Joel Lurie Grishaver
I am just learning about the second round of magic bullets. What magic bullets? The one that are supposed to save Jewish Education that has been according to every major Jewish newspaper and magazine is in complete collapse for more than ten years. All of a sudden, the discussed solutions are becoming more realistic.
For a long time there were two dominant views on Jewish schooling. The first was “end the drop-off (Hebrew)—send them to Jewish camp instead.” The second was “end the drop-off (Hebrew School)–use technology to let the kids study at home.”
Anyone who knows the history of educational change knows that the system resists inertia. Change does happen but rarely does all the water go with the baby. Change is incremental. To understand how change works, you know that first you are confronted with the radical, then along comes the incremental. We are now at the point where interesting, practical change is now happening.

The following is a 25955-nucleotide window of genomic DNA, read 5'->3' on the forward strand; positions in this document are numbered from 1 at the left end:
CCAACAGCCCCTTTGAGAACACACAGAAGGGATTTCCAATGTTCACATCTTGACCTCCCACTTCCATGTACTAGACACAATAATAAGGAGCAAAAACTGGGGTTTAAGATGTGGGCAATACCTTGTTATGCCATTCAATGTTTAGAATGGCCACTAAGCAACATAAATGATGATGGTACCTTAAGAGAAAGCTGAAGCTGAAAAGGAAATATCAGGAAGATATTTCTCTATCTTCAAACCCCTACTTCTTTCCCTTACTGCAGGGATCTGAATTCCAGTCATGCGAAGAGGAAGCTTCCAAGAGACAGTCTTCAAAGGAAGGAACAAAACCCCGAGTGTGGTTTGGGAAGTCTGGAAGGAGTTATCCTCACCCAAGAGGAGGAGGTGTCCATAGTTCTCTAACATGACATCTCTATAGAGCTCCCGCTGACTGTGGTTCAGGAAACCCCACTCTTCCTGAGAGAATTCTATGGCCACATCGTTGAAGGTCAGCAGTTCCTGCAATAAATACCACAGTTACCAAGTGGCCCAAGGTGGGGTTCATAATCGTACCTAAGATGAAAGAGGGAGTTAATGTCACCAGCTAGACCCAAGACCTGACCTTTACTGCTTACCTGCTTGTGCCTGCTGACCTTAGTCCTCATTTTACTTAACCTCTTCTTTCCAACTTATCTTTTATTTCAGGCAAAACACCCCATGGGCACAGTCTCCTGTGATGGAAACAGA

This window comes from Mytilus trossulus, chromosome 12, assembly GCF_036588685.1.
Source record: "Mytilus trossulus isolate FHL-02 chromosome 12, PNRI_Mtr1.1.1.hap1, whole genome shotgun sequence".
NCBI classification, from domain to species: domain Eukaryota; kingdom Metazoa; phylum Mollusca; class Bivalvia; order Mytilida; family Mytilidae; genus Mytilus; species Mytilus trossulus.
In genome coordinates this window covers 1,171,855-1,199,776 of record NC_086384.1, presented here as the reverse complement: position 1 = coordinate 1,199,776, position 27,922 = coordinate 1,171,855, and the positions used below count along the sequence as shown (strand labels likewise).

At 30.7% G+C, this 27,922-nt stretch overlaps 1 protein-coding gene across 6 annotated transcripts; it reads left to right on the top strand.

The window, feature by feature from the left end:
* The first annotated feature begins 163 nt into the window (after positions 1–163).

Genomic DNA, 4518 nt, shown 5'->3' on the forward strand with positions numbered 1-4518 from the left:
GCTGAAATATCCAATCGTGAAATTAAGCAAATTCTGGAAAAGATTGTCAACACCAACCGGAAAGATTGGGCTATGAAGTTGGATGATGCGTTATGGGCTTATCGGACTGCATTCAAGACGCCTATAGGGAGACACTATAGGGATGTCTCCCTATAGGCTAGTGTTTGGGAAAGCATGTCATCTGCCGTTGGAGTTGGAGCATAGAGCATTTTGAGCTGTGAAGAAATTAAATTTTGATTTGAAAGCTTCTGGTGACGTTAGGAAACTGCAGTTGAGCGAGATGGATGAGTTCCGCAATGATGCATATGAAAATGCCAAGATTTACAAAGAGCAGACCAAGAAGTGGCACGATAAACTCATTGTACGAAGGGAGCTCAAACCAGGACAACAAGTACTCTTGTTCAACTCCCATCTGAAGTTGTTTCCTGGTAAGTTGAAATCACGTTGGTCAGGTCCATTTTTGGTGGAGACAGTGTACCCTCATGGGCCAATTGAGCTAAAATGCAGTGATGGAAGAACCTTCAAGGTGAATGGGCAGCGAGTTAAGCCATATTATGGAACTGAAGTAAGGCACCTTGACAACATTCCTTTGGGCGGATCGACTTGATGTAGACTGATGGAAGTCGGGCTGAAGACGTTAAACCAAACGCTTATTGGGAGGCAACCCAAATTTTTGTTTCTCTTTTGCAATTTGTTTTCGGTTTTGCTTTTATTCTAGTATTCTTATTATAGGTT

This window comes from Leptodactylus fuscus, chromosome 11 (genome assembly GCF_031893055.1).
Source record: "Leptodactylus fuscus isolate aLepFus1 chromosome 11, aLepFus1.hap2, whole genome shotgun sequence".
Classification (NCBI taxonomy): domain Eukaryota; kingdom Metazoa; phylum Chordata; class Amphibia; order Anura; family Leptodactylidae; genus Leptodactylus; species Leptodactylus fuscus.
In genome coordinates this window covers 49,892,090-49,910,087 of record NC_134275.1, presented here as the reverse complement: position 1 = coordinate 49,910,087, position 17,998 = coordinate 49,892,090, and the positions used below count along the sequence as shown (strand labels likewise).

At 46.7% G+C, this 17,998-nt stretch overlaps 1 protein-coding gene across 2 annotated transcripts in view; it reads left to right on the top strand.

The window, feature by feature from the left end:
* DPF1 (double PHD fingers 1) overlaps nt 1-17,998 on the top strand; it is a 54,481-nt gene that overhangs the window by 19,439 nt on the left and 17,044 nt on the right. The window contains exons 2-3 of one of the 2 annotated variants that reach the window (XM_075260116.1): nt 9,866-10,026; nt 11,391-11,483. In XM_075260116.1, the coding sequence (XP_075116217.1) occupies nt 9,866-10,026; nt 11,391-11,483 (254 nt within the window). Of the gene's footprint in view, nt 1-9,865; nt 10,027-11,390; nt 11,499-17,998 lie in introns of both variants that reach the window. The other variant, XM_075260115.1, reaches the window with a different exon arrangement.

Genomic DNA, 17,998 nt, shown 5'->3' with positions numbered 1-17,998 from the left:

Idie Benjamin and Dale Sides Cooperman
In December, we wrote here (Seeing the Light: Hanukkah and Young Children) about being reflective in the way we teach and offering children authentic curricula that they are able to understand. We said, “…We want these young learners to know so much about each holiday, but in our desire to give children every opportunity and every bit of information, sometimes the train gets a little off track…”
A Pesah/Passover curriculum, unfortunately, is often one of these derailments.
Along the back shelves in the Art Studio at Oakland Hebrew Day School are fabrics — books of fabric samples, boxes of fabric remnants, fabric on rolls and brand new fabrics in packages. Yet, I do not sew in any meaningful fashion. I can hand stitch a button or a hem, blanket stitch a craft or run a straight line of stitches on a sewing machine but that is the extent of my stitchery skills. So, it is a great wonder that my students (K through 8) are well known for turning out many fine pieces of fabric art. We make quilts and collages, dolls and silk hoops, challah covers and wimplen (the plural of ‘wimple’).